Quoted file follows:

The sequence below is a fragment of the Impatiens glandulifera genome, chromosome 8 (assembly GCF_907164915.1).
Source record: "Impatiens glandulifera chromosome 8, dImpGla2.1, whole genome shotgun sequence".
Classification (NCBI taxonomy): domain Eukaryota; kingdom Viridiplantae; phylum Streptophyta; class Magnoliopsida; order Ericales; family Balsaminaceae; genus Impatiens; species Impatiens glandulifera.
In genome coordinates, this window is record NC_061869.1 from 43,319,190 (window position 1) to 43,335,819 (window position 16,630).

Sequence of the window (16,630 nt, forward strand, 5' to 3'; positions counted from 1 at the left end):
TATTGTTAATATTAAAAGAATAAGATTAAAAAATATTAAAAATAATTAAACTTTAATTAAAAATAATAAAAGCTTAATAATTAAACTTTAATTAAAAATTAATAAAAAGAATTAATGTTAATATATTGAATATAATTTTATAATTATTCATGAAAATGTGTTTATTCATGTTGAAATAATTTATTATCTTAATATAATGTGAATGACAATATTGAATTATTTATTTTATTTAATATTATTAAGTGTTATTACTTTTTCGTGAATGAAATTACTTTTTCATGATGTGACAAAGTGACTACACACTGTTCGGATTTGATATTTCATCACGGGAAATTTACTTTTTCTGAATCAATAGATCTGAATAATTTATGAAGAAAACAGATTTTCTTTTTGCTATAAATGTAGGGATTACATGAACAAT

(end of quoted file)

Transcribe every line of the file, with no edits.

The sequence below is a fragment of the Impatiens glandulifera genome, chromosome 8 (assembly GCF_907164915.1).
Source record: "Impatiens glandulifera chromosome 8, dImpGla2.1, whole genome shotgun sequence".
Classification (NCBI taxonomy): domain Eukaryota; kingdom Viridiplantae; phylum Streptophyta; class Magnoliopsida; order Ericales; family Balsaminaceae; genus Impatiens; species Impatiens glandulifera.
In genome coordinates, this window is record NC_061869.1 from 43,319,190 (window position 1) to 43,335,819 (window position 16,630).

Sequence of the window (16,630 nt, forward strand, 5' to 3'; positions counted from 1 at the left end):
TATTGTTAATATTAAAAGAATAAGATTAAAAAATATTAAAAATAATTAAACTTTAATTAAAAATAATAAAAGCTTAATAATTAAACTTTAATTAAAAATTAATAAAAAGAATTAATGTTAATATATTGAATATAATTTTATAATTATTCATGAAAATGTGTTTATTCATGTTGAAATAATTTATTATCTTAATATAATGTGAATGACAATATTGAATTATTTATTTTATTTAATATTATTAAGTGTTATTACTTTTTCGTGAATGAAATTACTTTTTCATGATGTGACAAAGTGACTACACACTGTTCGGATTTGATATTTCATCACGGGAAATTTACTTTTTCTGAATCAATAGATCTGAATAATTTATGAAGAAAACAGATTTTCTTTTTGCTATAAATGTAGGGATTACATGAACAAT